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01/24/09: How Long Do I Have To Keep Financial Records

Housing Counsel

By Benny L. Kass

(Last in a Series)

“The art of taxation consists in so plucking the goose as to obtain the largest possible amount of feathers with the Smallest possible amount of hissing”

Jean Baptiste Colbert (1619-83)

Your income tax return is due Wednesday, April 15, 2009. While many of us procrastinate and wait til the very last minute, now is a good time to start organizing your financial records from last year. It is also a good time to make sure you keep the books and records that you will need in the future and that the IRS requires you to hang on to.

You probably already received form 1098 from your lender indicating the amount of mortgage interest you paid in 2008. Take a few minutes to confirm that this information is correct. Computers and lenders can – and do – make mistakes.

Did you make any significant improvements to your home last year? If so, while this information may not be relevant for your 2008 tax return, it will definitely be important when you go to sell your house.

The IRS calculates gain by deducting the purchase price from the selling price. Let’s take this example. You paid $300,000 for your home several years ago, and expect to sell it this year for $800,000. You are married and file a joint tax return, so you are home free. You can exclude up-to-$500,000 of your gain.

But if you are single, you can only exclude up to $250,000 of that $500,000 profit you will make. Here is where improvements come into play. If over the years, you have made a number of changes to your house – a new room, updated your kitchen or your bathroom – all of the costs associated with these improvements will increase your tax basis. So in our example, if you can prove that you added $100,000 to your house, your adjusted tax basis is now $400,000 (instead of $300,000), and your profit has dropped down to $400,000 ($800,000 -$400,000). Now, you will only have to pay capital gains tax on the difference above the $250,000 exclusion – namely $150,000.

The current capital gains tax rate is 15 percent to the federal government (although it may be increased under the new administration). The improvements to your house will save you $15,000 in federal tax, as well as savings for any applicable state or local tax you may have to pay.

While not absolutely critical, it certainly helps if you have proof of your improvements. Keep copies of any construction/renovation contracts, invoices you paid for supplies and materials, and copies of cancelled checks (or at least your bank statements if your bank does not send you copies of your checks). There is an old case involving the singer-playwright George M. Cohan. Apparently he was too busy to deal with his financial situation. When audited by the IRS, he attempted to explain all of his expenses – which the IRS rejected. However, when the matter went to court, the judge allowed some of his claims, stating -in effect – the fact that a person does not have documents and records does not mean that he does not exist.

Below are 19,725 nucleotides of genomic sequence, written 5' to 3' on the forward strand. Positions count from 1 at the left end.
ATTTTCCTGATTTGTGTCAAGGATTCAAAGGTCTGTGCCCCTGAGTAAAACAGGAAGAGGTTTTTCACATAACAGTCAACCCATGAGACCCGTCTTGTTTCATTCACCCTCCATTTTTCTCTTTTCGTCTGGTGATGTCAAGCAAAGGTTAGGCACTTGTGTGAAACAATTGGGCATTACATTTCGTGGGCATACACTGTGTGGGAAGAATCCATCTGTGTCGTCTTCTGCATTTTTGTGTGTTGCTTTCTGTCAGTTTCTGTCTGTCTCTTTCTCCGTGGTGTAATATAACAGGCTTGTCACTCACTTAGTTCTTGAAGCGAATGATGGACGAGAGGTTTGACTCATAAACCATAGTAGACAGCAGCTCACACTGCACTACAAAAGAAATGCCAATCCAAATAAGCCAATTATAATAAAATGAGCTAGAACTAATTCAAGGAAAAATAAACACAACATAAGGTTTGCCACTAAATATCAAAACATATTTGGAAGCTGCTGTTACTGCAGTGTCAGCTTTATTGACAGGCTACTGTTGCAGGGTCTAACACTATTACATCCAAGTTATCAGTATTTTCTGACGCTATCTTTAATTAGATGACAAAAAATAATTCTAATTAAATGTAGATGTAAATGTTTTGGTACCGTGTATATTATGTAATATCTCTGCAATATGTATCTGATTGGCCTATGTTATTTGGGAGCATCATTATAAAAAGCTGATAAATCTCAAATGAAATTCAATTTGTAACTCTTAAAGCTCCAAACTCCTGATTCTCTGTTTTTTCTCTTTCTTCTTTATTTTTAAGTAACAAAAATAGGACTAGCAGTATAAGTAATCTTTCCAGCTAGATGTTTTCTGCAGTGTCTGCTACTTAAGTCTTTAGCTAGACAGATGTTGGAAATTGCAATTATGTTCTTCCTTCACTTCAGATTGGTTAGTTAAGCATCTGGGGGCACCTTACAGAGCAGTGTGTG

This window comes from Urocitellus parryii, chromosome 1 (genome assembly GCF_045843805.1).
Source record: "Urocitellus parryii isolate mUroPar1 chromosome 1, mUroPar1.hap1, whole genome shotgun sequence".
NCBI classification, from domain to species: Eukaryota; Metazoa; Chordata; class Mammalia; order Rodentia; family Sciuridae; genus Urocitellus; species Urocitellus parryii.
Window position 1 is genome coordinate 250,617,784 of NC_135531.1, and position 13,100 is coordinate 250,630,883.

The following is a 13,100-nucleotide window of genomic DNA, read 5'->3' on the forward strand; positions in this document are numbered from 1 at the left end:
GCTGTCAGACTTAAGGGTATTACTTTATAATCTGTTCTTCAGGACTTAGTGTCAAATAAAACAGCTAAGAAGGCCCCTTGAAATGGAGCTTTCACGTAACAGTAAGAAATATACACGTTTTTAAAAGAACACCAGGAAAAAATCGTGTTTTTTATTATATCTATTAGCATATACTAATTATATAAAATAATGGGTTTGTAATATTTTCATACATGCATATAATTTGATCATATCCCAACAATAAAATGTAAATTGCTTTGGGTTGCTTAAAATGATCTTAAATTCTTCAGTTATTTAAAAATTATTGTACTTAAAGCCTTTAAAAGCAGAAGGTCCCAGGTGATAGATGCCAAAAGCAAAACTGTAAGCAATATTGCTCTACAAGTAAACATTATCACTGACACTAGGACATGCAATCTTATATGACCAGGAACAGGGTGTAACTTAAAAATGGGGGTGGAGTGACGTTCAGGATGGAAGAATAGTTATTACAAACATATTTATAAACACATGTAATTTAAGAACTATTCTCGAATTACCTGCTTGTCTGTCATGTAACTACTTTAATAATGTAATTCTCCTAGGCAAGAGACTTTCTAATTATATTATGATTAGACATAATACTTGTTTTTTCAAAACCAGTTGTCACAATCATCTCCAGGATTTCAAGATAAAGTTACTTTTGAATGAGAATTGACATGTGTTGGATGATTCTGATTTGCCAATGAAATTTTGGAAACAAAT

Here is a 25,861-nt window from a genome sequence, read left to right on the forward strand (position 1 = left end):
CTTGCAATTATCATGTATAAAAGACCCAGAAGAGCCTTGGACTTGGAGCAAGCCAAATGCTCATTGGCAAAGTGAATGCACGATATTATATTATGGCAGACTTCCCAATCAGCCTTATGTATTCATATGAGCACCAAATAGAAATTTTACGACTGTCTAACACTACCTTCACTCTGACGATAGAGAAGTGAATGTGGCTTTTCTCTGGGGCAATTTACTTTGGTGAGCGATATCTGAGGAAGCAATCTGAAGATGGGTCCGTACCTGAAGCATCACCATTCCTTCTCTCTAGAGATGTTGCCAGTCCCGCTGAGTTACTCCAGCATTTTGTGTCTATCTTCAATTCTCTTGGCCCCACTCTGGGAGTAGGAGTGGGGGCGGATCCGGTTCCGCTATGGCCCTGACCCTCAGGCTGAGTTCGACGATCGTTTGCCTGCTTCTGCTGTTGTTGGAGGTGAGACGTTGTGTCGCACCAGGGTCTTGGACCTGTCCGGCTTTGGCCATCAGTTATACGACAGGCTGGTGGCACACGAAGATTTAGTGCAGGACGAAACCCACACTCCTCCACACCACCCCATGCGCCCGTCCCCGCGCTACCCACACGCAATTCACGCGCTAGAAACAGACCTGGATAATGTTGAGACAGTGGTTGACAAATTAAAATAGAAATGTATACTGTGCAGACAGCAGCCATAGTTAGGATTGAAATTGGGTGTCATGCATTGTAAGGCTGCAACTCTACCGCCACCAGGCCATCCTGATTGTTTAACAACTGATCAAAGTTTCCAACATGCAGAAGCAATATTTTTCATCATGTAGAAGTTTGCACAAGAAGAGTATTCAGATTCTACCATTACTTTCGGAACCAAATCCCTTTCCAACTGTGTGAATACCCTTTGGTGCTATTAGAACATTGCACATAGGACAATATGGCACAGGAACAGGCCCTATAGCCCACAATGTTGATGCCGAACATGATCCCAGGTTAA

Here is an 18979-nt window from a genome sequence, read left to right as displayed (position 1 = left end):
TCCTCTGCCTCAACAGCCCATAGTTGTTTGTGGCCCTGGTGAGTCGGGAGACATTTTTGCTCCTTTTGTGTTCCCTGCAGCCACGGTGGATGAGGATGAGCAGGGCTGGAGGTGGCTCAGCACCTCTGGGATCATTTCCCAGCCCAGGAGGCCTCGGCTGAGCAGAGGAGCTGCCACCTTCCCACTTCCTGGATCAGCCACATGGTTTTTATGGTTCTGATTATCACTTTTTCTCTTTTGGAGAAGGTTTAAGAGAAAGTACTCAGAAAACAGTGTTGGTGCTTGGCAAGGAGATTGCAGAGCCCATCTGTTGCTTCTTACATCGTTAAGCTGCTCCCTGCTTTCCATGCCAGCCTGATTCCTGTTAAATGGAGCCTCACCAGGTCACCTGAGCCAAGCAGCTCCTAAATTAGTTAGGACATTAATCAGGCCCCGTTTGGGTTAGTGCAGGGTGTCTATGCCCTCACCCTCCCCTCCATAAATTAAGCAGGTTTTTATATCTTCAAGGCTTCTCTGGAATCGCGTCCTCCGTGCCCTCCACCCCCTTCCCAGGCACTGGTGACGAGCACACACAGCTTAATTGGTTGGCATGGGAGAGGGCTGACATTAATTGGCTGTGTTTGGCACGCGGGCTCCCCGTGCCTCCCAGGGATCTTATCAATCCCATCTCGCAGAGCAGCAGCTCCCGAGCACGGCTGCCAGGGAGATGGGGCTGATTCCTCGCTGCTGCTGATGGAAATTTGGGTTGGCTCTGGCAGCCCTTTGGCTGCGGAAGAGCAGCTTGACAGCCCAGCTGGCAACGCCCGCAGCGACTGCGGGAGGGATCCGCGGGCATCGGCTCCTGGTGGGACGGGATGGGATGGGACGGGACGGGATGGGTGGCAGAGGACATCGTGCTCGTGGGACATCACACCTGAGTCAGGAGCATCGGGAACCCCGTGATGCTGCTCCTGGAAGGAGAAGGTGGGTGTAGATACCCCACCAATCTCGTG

You certainly exist, but it would make more sense to keep all of your records in case you are ever audited.

The Internal Revenue Service periodically issues tax tips, which are very helpful. One such tip is entitled “What Tax Records to Keep”. According to the IRS, there is no special manner in which records are to be kept. “Generally speaking, however, you should keep any and all documents that may have an impact on your federal tax return”. Included in the suggested IRS list are ” bills, credit cards and other records, invoices, mileage logs, cancelled, imaged or substitute checks or any other proof of payment,” and any other records to support deductions or credits you claim on your return. (IRS TT-2009-08, January 14, 2009).

Notwithstanding Mr. Cohan, keeping records is not optional. According to IRS regulations, taxpayers are required to ” keep such permanent books of account or records, including inventories, as are sufficient to establish the amount of gross income, deductions, credits, or other matters required to be shown by such person in any return of such tax or information” And furthermore, these records must be retained for as long as they may be – or may become — “material” for any federal tax purpose. (IRS Regulation 1.6001-1).

What does “material” mean? Generally, the IRS can audit and challenge your tax return for the later of three years after your was due or filed, or two years after the tax is paid. However, there are many exceptions. For example, if it is determined that you have underpaid your tax in excess of 25 percent, then the IRS has six years in which to take action against you. Additionally, criminal prosecutions involving such matters as fraud, failure to file a tax return in any one year, or filing a false statement also extends the statute for six years.

Many homeowners prepare their own tax returns, and use a computer program for assistance. Others will use a tax preparer or accountant. But, as the IRS recently warned, “you are legally responsible for what’s on your tax returns, even if they are prepared by someone else” (Tax Tip 2009-07).

For more information about your financial records, check out IRS Publication 552, entitled “Recordkeeping for Individuals”, which is available on line ( Alternatively, you can contact the IRS directly by telephone: 1-800-TAXFORM ((800 829-3676), to order forms, instructions and publications. Between now and April 15th, the Martin Luther King public library (and many branch libraries) should have some information to assist you in preparing your 2008 income tax return.